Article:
The OECD, led by a French National, is Rushing a Digital Tax through to avoid a Trade War with the U.S.
Early last summer Patently Apple posted a report titled "The G20 Revealed today that a new International Digital Tax on Tech Companies like Amazon, Google & Apple is in-the-works." France jumped on this issue right after the G20 meeting to announce a new tax aimed at Google, Apple, Facebook and Amazon that was referred to as the GAFA Tax.
Knowing that a new digital tax is now close to being unavoidable, Apple's CEO stated yesterday that the Global Corporate Tax System needed to be overhauled. It's almost a humorous statement coming from the company that was the leader of tax avoidance.
While the Trump administration has been fighting a new digital tax that is primarily focused on U.S. tech companies, Democrats going back to May 2013 were actually way ahead of France and others on this issue of accusing Apple and other large tech companies avoiding tax through various loopholes and schemes.
Back in 2013 our reported noted that "The US Senate investigation, results of which were disclosed Monday, found that Apple employs a group of affiliate companies outside the United States to avoid paying taxes. The subcommittee's chairman, Sen. Carl Levin, D-Mich., and other panel members could hold up Apple as an example of a powerful company using its privileged position to avoid taxes while ordinary Americans must pay them."
Reuters reports today that "Nearly 140 governments have agreed to launch a rewrite of decades-old cross-border tax rules for the digital age over the coming months, the Organization for Economic Cooperation said on Friday after talks this week in Paris."
The rise of Google, Apple, Facebook and Amazon (GAFA) "has strained existing rules to breaking point because big tech companies can book profits in low-tax countries like Ireland no matter where their customers are located.
Tax officials from 137 governments agreed at a meeting in Paris to launch negotiations on new rules for where tax should be paid and what share of profit should be taxed when big digital and other consumer-facing businesses do not have a physical presence in the market, the OECD said."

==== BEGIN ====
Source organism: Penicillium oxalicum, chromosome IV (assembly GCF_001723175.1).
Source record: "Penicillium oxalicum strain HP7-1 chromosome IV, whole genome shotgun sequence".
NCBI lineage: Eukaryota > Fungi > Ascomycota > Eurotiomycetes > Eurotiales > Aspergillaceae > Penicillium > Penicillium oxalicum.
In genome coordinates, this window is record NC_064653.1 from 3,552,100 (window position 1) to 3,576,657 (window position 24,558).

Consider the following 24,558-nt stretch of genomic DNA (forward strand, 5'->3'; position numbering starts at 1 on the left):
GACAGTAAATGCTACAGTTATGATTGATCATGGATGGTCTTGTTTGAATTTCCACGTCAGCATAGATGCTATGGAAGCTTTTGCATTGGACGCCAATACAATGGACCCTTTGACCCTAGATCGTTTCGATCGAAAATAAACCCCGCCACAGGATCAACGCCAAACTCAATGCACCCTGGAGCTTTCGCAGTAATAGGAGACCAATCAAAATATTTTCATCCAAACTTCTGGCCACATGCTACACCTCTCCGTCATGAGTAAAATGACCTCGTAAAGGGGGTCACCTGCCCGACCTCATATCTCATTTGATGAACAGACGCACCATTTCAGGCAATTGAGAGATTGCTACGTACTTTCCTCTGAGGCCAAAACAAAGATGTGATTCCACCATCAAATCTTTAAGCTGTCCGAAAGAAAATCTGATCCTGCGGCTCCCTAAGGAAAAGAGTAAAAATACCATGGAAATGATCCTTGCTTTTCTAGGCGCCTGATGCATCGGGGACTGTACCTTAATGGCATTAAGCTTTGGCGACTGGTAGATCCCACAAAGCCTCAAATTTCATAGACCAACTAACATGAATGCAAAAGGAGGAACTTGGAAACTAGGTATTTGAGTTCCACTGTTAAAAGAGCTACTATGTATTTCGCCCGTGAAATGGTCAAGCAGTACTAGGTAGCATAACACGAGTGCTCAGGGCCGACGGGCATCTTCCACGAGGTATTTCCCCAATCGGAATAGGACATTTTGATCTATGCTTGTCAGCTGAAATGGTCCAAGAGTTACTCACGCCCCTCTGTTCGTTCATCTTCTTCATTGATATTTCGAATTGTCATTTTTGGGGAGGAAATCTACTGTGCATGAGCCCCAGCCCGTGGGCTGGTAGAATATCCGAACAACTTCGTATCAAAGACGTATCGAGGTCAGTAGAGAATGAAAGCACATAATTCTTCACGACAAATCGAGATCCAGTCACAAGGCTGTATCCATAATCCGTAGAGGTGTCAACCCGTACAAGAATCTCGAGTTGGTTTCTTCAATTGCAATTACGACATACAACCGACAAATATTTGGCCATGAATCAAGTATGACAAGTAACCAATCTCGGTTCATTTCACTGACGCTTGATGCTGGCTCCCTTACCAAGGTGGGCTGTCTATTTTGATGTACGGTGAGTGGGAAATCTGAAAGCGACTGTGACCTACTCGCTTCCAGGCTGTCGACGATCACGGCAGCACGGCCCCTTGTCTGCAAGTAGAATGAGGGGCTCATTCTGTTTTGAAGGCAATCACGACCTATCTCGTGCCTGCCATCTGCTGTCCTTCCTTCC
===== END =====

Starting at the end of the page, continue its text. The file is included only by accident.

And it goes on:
OECD head of tax policy Pascal Saint-Amans told journalists in Paris that "It’s moving fast because what is at stake is a massive trade war."
France and the United States agreed to a fragile truce last week to set aside a row over France’s digital tax until the end of the year to allow time for the redrafting of international tax rules."
Considering that it's an election year in the U.S., it's a little cloudy as to how this will play out strategically. President Trump seems to want to put the issue into a context that Europe has taken advantage of the U.S. for decades and that a digital tax would certainly trigger a trade war for singling out U.S. companies.
On the flip site, Democratic Presidential candidates that are socialist leaning, such as Elizabeth Warren and Bernie Sanders, have clearly vowed to break up Facebook and Amazon and force Apple to give up their App Store. If either of those Democratic party candidates were to win the 2020 election, then a digital tax is the least of big tech's problems.